Tomatoes Are to Iran as a Gallon of Gas Is to the US
03.15.2007 05:47 | DISPATCHES
In "The view from Tehran" on Salon, Hooman Majd reports that tomatoes, an essential ingredient of salads, stews, and kebabs in Iran, are no longer affordable to most of the Persian public, much to their despair. The rich continue to buy them in places like Tehran's trendy Bejhatabad food bazaar. But they "discuss the price they paid at dinner parties with the same seriousness they reserve for discussing. . . foreign exchange rates."
If the price of gas -- not a problem for Iranians, to whom it's 35 cents a gallon –- acts as a barometer for America's mood, Iran's national morale may be pegged to the price of tomatoes.
Thanks to the UN sanctions, Iran has seen foreign assets frozen and, due to US pressure, it's being given the cold shoulder by European banks. Meanwhile, President Ahmadinejad's promises to share oil wealth with the public have proven wildly optimistic. Thus has Iran's unemployment level reached 20% or more, nearly the level of the US Depression. Yet, writes Majd, while the public complains about Ahmadinejad, it's hardly the "prelude to the fall of an entire political system." In other words, the Islamic Republic of Iran, 30 years removed from the revolution, is in no way -- delusions of the Neocons to the contrary -- ripe for overthrow.
In fact, according to Farideh Farhi in "Keeping All Options on the Table: A Roadmap to Negotiation or War?" on Foreign Policy in Focus, Iran's political environment, while "highly contentious and fractured" is a "source of strength [emphasis added] rather than weakness, allowing for a wide range of input in the decision-making process."
In other words the tension between Ahmadinejad and the ruling Mullahs, led by Supreme Leader Ayatollah Ali Khameini, over Iran's nuclear program mirrors our checks and balances system. For all intents and purposes, Iran already has the democracy drawn up for them by the resurgent Neocons ("the dodos of Washington," according to Robert Dreyfuss, "simply too dumb to know when they are extinct"). Furthermore, writes Farhi, Ahmadinejad's other opponents, like moderate former presidents Rafsanjani and Khatami, "have shown no hesitation at all in closing ranks behind the hard-line position if they perceive the Islamic Republic or its vital interests to be at stake."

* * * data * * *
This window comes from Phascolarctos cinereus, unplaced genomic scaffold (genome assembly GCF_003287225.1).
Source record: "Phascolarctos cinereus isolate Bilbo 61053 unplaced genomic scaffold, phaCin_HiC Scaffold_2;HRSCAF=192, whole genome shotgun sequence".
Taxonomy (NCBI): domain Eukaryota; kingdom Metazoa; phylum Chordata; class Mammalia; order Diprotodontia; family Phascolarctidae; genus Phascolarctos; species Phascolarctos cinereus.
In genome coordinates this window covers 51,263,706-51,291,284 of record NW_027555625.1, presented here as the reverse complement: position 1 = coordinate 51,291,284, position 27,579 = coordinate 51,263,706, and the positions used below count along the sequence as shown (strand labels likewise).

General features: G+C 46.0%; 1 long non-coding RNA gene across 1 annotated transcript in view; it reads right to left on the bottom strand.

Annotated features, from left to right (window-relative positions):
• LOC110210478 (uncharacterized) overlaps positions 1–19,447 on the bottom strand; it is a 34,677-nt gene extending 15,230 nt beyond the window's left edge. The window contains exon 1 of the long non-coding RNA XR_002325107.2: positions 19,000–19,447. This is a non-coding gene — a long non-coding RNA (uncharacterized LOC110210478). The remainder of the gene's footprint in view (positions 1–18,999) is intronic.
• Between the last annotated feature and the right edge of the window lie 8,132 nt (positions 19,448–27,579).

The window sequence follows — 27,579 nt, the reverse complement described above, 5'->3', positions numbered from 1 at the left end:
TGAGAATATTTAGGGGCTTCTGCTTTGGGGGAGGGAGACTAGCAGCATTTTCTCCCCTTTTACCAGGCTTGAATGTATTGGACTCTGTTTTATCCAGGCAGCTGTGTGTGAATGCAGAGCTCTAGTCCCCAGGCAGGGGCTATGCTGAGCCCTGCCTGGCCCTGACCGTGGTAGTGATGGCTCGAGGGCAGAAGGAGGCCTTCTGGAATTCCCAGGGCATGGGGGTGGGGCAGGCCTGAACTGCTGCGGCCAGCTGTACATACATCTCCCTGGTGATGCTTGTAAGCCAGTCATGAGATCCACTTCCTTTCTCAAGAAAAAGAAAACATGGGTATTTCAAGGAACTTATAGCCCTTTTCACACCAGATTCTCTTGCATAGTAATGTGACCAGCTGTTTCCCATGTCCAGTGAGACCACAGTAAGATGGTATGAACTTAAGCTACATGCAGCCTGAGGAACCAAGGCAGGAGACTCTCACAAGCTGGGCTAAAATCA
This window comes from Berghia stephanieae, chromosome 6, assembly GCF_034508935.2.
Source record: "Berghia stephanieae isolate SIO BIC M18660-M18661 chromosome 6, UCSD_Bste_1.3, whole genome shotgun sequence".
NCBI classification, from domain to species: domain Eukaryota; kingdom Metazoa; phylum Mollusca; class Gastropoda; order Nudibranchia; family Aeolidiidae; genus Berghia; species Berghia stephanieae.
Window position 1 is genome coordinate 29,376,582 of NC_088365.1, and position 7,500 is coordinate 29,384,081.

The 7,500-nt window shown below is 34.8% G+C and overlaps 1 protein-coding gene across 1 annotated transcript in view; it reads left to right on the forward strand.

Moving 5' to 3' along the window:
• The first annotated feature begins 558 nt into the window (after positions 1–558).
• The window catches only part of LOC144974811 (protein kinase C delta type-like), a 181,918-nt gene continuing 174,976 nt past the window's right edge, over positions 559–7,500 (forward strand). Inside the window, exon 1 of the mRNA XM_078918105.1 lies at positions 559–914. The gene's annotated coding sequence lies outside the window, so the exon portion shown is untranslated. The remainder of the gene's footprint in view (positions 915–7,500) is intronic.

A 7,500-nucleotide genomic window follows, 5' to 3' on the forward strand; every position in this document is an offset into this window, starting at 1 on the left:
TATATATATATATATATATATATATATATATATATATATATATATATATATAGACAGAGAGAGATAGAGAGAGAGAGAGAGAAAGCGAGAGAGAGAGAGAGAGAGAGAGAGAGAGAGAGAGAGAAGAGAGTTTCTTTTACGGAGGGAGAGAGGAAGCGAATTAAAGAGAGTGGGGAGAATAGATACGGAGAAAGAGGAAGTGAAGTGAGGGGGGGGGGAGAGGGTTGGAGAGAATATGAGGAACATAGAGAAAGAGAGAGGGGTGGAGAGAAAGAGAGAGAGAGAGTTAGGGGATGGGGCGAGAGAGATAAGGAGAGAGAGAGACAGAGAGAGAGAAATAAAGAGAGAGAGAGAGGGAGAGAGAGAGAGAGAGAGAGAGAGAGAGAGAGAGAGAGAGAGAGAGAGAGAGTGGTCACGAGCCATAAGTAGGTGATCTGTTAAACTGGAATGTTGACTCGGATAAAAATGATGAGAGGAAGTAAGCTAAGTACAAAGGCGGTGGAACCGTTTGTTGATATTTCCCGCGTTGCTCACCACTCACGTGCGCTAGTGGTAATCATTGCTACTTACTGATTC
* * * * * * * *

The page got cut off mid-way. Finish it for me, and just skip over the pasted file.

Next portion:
To many Iranians, the goal of the tug of war between Iran and the US over uranium enrichment, even more than the right to nuclear power, is maintaining its own elected regime. After all, the last time the US engineered regime change in Iran, we helped oust elected president Mossadegh and installed the tyrannical Shah. Iranians, explains Farhi, just want to be treated fairly.
Truth, justice, and the Iranian way of life are all well and good. But wouldn't fear of a US attack drive Iranians to pressure its government to halt uranium enrichment? Apparently not, according to Majd. Iranians, he writes, "by and large do not believe that the United States will attack Iran, mostly because they cannot envision that the White House could be. . . so foolish as to attack a country where 10-year-olds have been willing to strap grenades to their waists and run under enemy tanks [as in the Iran-Iraq war]."
They believe American saber rattling and deployment of aircraft carrier groups to the Persian Gulf are a "psychological war to frighten Iran."
Many Americans scoff at the idea that the administration would attack Iran. After all, we're overextended in Iraq. We asked Ms. Farhi if Iran, as well, is steeped in denial.
"Given lack of polling on this issue," she replied, "it is difficult to gauge exactly what the Iranian public thinks. However, anecdotal evidence suggests that after a short period of concern, which came about when there was almost daily talk of attack on Iran in the European and American press, the Iranian public doesn't think much about the issue. Iranian New Year is coming next week, and basically thinking about what may be an impending war is not a nice way of living. So my bet is that most of the Iranian public is ignoring the issue not necessarily because there is denial but out of the necessities of everyday life.
"What is significant, however, is that Majd is correct and much of the political class, particularly those with a conservative bent, thinks that only extreme irrationality would make US attack Iran. Ahmadinejad has even said in an interview that the US would not be so stupid. The Iranian military brass and hard-line newspapers have also talked about the assessment that most of what is going on is psychological war."
Ultimately, according to Farhi, unless actually invaded, what Iran has going for it "is the ability just to continue what it has been doing for nearly three decades, carry on while limping economically." In other words, as Majd says, Iranians are not "willing to forgo what they believe to be nuclear independence in order to buy cheaper tomatoes."